SportSG announces $3m digital scheme
Grant aimed at helping those affected by circuit breaker measures
With the sports and fitness industry still largely shuttered, the fraternity was given a boost yesterday as Sport Singapore (SportSG) announced a new programme to help them go digital.
The $3 million Enterprise Innovation and Capability Grant was rolled out by Minister for Culture, Community and Youth Grace Fu at ExPro, a virtual fitness conference.
Describing the new initiative, she said: "This grant will build capabilities and capacities of sports enterprises to help them take advantage of the growth opportunities in the digital economy.
"This will include the development and application of digital technologies, promote training and upskilling of sport professionals, as well as build stronger digital capabilities. We hope to support more than 20 enterprises with this grant."
Eligible entities include gyms, health and fitness studios, sports event organisers, event management companies, sports facility operators, and private sports academies and clubs.
Said SportSG chief executive Lim Teck Yin: "Developing strong digital capabilities will enable the industry to enhance engagement of customers and harness the insights from data to better meet their needs and interests.
"The Covid-19 pandemic has given impetus to fast track these developments."
The grant is the latest Government scheme aimed at helping sports and fitness professionals whose livelihoods have been impacted by the circuit breaker measures implemented to tackle the Covid-19 pandemic.
The New Paper spoke to seven people from the industry for a story published last week, and all but one of them had to take on alternative employment to make ends meet.
At a dialogue session with Minister Fu last week, members of the fitness and sports fraternity lobbied for their facilities to be opened during Phase 1 of the post-circuit breaker period, which begins on June 2.
However, the Government has since announced that sports facilities such as gyms and fitness studios will remain closed during Phase 1, which could last for four weeks.
But the Fortitude Budget on Tuesday provided the industry with other forms of support, as the Jobs Support Scheme (JSS) was extended to August, and small and medium-sized enterprises were handed rental waivers by the Government.
The JSS covers between 25 and 75 per cent of the first $4,600 of gross monthly wages for all 1.9 million local employees.
Earlier this month, the Ministry of Education also announced that co-curricular activities coaches in schools can opt to get paid ahead of work done.
SportSG has also implemented multiple initiatives to assist sports and fitness professionals affected by the coronavirus.
Over 80 per cent of the 500 temporary jobs created by SportSG, such as social distancing ambassadors, have been filled.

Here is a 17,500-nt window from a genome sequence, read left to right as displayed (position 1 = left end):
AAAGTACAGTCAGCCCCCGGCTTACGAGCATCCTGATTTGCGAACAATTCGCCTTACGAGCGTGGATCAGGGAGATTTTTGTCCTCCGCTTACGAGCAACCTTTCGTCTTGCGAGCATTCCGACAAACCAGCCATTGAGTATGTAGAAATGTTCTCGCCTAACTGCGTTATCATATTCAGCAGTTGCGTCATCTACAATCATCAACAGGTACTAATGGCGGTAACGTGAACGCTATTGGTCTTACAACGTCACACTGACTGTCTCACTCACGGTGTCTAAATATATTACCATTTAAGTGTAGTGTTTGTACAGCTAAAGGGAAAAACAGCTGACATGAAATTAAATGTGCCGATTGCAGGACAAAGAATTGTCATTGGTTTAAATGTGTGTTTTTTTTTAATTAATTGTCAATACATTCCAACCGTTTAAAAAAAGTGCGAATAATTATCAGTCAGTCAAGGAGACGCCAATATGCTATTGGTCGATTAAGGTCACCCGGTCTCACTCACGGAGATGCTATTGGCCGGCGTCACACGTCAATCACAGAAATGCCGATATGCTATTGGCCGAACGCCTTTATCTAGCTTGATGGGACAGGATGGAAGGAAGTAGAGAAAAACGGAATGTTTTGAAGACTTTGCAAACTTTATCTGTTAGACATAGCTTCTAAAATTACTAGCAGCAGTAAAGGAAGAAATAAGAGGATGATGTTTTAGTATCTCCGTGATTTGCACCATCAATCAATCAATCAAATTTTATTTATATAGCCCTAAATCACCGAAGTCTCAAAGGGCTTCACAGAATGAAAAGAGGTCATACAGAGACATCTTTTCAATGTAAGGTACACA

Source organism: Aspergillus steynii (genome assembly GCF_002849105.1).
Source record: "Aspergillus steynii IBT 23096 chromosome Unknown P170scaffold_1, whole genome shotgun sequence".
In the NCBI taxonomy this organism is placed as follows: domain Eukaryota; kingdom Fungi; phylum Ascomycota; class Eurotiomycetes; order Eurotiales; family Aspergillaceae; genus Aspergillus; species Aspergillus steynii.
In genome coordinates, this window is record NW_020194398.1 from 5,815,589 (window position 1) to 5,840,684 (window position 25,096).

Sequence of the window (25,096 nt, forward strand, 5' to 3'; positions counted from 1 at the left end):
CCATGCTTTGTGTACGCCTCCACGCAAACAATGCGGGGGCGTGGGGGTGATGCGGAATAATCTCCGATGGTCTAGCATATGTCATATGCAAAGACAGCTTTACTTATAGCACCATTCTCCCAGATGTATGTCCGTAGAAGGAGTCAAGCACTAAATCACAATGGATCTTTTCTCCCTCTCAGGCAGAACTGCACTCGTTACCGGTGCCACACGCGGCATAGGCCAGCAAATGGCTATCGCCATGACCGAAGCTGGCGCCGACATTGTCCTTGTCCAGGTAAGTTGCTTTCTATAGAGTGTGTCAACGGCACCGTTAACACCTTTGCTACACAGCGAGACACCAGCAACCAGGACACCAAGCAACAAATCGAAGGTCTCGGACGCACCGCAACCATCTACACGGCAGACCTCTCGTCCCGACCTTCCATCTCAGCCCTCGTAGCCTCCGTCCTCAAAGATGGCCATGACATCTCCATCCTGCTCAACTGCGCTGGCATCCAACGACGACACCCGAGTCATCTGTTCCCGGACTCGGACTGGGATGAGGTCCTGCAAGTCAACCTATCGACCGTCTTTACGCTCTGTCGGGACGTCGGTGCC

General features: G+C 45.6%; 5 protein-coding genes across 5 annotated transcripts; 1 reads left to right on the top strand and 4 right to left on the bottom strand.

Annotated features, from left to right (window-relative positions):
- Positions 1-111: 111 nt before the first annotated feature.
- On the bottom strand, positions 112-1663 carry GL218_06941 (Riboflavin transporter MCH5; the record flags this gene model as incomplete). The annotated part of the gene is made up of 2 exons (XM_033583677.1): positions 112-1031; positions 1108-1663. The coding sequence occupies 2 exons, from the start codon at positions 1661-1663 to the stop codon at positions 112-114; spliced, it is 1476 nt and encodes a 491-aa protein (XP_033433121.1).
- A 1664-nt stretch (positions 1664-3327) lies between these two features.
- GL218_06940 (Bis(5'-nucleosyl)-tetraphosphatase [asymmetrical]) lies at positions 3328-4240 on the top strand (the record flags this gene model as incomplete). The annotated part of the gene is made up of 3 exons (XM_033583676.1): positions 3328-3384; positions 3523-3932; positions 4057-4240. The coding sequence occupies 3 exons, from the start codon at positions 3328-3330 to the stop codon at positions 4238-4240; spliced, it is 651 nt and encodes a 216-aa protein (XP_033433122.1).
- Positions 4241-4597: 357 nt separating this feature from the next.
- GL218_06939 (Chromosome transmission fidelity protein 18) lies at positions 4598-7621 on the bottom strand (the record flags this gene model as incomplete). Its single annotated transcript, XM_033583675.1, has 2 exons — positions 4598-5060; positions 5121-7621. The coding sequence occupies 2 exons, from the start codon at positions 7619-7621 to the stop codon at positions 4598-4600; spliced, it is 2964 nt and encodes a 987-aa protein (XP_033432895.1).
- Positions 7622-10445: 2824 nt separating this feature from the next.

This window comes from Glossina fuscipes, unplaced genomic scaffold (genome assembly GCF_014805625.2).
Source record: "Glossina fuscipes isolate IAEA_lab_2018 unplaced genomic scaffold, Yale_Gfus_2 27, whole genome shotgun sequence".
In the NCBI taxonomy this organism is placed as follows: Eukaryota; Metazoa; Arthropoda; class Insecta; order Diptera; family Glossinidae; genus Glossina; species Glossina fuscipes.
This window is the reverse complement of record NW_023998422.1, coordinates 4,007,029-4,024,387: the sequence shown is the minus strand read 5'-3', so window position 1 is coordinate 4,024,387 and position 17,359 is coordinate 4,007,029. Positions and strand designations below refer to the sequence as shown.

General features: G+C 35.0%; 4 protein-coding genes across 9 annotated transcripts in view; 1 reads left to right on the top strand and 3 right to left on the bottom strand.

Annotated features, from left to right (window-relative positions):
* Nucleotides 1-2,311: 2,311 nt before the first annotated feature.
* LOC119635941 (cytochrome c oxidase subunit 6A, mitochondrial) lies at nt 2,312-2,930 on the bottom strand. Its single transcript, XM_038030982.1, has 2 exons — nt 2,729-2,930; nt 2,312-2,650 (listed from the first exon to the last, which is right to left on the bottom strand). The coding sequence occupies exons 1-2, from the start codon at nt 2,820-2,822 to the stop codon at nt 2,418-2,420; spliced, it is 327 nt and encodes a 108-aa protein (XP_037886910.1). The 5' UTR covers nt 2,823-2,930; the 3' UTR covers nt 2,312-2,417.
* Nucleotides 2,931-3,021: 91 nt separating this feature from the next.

The ActiveSG Circle, which was launched last month, allows freelance fitness instructors to connect with its 1.8 million members. Over 200 freelancers have joined the platform.
Also, over 230 applications for the Active Enabler Programme have been approved, with $2 million being allocated for such projects.
The programme offers sport enterprises and fitness instructors funding for projects to get Singaporeans to be physically active through digital platforms.
One of the projects that received funding was Run for Heroes 2020, a non-profit initiative that seeks to garner support for frontline workers and raise contributions for the Courage Fund.
Elvin Ting, managing director of events management company Orange Room and swim school The Swimming Room, was behind the programme.
On the Active Enabler Programme, the 40-year-old told TNP: "The grant actually helped us defray a significant part of the cost for (Run for Heroes )...
"It doesn't only keep my staff employed, (but also) keeps them motivated, because if you don't have any projects, it doesn't make sense for any one."
He added that he is also hoping to apply for the Enterprise Innovation and Capability Grant.
He said: "We're excited. It ties in with our whole mission of transformation because I do believe if we need to adhere to the new norm, technology needs to come into place. I strongly believe in the grant."
Freelance athletics coach Sky Khoo, who currently works as a venue ambassador looking after foreign workers who are in essential services and do not have Covid-19 symptoms, is also keen on the grant.
Said the 36-year-old: "I'm very interested in how we can digitalise high performance or elite coaching.
"This is something I'm looking at. Eventually, if I have athletes from other parts of the world, this is one avenue that can benefit me."
Eugene Lee, director of World Coaches Academy, which trains triathletes and runs seminars for coaches, moved half of his business online three or four years ago.
Said the 42-year-old: "With the new norm, there is obviously going to be a combination of in-person and online. So it's good to help everybody generally shift to an online platform."